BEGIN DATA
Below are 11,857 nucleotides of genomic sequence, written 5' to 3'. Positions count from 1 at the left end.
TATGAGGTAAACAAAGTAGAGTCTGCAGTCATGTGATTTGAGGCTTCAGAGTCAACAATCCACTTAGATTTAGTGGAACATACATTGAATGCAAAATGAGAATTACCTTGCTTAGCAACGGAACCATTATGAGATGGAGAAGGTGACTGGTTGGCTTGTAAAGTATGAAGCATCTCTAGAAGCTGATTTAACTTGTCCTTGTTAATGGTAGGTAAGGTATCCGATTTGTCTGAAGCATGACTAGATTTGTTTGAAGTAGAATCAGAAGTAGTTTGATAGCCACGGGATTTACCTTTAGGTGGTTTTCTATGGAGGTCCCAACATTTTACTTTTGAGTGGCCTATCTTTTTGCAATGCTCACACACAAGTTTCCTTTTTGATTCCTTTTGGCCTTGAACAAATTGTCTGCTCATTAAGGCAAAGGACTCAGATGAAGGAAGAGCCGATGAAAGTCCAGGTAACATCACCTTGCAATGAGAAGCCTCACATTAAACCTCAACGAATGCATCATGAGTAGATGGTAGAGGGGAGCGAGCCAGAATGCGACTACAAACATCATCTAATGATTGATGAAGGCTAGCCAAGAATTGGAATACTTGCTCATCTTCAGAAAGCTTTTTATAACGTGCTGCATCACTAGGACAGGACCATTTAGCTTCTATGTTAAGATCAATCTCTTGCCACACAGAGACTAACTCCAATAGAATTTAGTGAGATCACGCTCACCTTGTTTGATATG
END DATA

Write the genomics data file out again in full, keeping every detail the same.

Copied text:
Below are 11,857 nucleotides of genomic sequence, written 5' to 3'. Positions count from 1 at the left end.
TATGAGGTAAACAAAGTAGAGTCTGCAGTCATGTGATTTGAGGCTTCAGAGTCAACAATCCACTTAGATTTAGTGGAACATACATTGAATGCAAAATGAGAATTACCTTGCTTAGCAACGGAACCATTATGAGATGGAGAAGGTGACTGGTTGGCTTGTAAAGTATGAAGCATCTCTAGAAGCTGATTTAACTTGTCCTTGTTAATGGTAGGTAAGGTATCCGATTTGTCTGAAGCATGACTAGATTTGTTTGAAGTAGAATCAGAAGTAGTTTGATAGCCACGGGATTTACCTTTAGGTGGTTTTCTATGGAGGTCCCAACATTTTACTTTTGAGTGGCCTATCTTTTTGCAATGCTCACACACAAGTTTCCTTTTTGATTCCTTTTGGCCTTGAACAAATTGTCTGCTCATTAAGGCAAAGGACTCAGATGAAGGAAGAGCCGATGAAAGTCCAGGTAACATCACCTTGCAATGAGAAGCCTCACATTAAACCTCAACGAATGCATCATGAGTAGATGGTAGAGGGGAGCGAGCCAGAATGCGACTACAAACATCATCTAATGATTGATGAAGGCTAGCCAAGAATTGGAATACTTGCTCATCTTCAGAAAGCTTTTTATAACGTGCTGCATCACTAGGACAGGACCATTTAGCTTCTATGTTAAGATCAATCTCTTGCCACACAGAGACTAACTCCAATAGAATTTAGTGAGATCACGCTCACCTTGTTTGATATG